This post describes a method for maintaining state across script executions in a SCOM Management Pack. This method is appropriate for holding a small amount of numeric or string information (such as timestamps or high water marks). The approach mimics what was used in MOM 2005, so it may also be useful for scripts that are being migrated forward from MOM 2005.
This approach uses the registry to store state information. This isn’t really all that complex to do in a script, but the added value here is a wrapper class that approximates the ease of use that was provided by the state object in MOM 2005.
You’ll have to use your own judgment regarding the applicability of this to your application. Clearly, the registry is not appropriate for storing large amounts of rapidly changing date. It is safe to use this for a few numbers or strings.
See the attachment for a script fragment that contains the VBScript class and associated declarations that provides a convenient registry based State object. Paste this into your script to take advantage of the class.
The state class defines two methods:
· GetState(stateVariableName) – Get the value of a ‘state variable’ from the registry.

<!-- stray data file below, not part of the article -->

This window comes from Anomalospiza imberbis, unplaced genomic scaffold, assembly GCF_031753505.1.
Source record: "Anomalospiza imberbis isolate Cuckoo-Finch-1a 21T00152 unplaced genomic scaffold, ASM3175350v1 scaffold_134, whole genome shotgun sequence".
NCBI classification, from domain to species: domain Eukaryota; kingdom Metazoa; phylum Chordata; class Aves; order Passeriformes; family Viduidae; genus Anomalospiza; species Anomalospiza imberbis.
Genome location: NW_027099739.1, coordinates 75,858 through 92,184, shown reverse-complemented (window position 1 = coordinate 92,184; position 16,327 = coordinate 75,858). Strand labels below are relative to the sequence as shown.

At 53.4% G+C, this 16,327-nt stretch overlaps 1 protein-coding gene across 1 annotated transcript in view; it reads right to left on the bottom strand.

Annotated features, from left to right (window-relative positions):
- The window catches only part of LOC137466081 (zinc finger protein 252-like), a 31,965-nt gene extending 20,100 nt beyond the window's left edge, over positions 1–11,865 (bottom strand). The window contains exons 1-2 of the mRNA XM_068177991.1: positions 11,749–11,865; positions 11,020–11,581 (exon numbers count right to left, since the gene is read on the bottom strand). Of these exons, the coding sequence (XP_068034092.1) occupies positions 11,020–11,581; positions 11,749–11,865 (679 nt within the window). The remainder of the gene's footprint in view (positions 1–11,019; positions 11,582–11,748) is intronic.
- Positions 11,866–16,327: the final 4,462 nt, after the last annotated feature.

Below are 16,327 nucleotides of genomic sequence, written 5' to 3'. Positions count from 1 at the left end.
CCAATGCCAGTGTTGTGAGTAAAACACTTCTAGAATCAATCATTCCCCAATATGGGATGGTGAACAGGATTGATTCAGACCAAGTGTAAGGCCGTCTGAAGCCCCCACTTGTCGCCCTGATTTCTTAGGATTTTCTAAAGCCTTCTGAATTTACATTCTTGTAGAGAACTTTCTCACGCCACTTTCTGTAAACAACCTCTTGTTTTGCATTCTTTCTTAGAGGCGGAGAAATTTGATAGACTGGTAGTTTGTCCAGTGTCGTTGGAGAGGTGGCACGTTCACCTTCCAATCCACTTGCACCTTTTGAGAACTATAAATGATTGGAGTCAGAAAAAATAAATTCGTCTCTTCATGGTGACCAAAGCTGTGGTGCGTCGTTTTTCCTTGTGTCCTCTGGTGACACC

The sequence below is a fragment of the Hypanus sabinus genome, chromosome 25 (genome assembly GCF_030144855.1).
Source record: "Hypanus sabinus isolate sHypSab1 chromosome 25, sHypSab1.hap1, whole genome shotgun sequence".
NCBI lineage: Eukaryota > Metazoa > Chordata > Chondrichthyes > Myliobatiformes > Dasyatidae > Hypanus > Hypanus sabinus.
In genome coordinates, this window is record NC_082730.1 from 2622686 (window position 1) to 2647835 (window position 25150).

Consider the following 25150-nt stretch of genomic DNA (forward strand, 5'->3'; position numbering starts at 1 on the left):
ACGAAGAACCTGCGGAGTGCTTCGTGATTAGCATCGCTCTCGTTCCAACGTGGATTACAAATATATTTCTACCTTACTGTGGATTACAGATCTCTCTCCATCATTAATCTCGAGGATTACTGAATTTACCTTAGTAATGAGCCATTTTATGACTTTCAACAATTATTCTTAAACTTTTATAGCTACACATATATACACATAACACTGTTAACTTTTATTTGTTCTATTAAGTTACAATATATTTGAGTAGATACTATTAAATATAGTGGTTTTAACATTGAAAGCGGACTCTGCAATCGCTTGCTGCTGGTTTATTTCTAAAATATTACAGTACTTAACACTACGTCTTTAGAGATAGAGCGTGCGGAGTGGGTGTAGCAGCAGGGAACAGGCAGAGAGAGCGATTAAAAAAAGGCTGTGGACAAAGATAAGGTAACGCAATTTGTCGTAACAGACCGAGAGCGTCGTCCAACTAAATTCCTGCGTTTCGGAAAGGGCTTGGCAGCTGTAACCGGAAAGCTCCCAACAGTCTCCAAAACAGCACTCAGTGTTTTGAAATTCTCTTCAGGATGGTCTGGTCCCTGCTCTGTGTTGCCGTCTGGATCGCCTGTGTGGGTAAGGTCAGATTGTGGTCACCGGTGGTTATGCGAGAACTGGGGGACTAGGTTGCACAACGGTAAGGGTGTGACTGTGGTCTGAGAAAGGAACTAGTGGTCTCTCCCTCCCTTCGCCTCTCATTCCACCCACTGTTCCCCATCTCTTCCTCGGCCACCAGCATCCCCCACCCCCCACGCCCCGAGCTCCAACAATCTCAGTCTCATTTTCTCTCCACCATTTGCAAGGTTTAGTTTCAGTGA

· PutState(stateVariableName) – Set the value of a ‘state variable’ in the registry.
The stateVariableName is just a unique name for the item. Pass a string that is descriptive and unique for this value. It is likely that you will need to utilize a naming convention to ensure uniqueness across MPs and scripts.
I couldn’t resist also utilizing the error class that is frequently used scripts found in the Microsoft Management Packs. See the attachment for more details on that class.
Here is an example of using the State object to save information to the registry:
' Put some data in the state object
Dim myDataIn : myDataIn = "save this data"
Call State.PutState("MyVarName", myDataIn)
Here is an example of using the State object to get the data back out of the registry.
' Get the data back out
myDataOut = State.GetState("MyVarName")
It couldn’t be simpler. To be absolutely safe, it’s a good idea to embellish this code sample with error checking. Add logic that checks for non-zero value in g_oError.err property after the calls to GetState and PutState.
A few things to note about the State class in the attachment:
1. It uses the RegRead and RegWrite methods of WshShell to the do the actual registry I/O.
2. The secret sauce in this code is in the use of the GetScriptStateKeyPath method provided by the MOM.ScriptAPI script object. This method determines a unique registry path accessible by the current identity. You don’t really need to know the registry path to use the code, but on my machine it is in HKEY_LOCAL_MACHINE\SOFTWARE\Microsoft\Microsoft Operations Manager\3.0\Modules\MyState\S-1-5-21-581608182-3256059318-2886809674-500\Script.
3. Note the argument in the call to GetScriptStateKeyPath("MyState") in the attachment. The “MyState” becomes part of the registry path. Consider using this to uniquely identify your state by management pack or other means.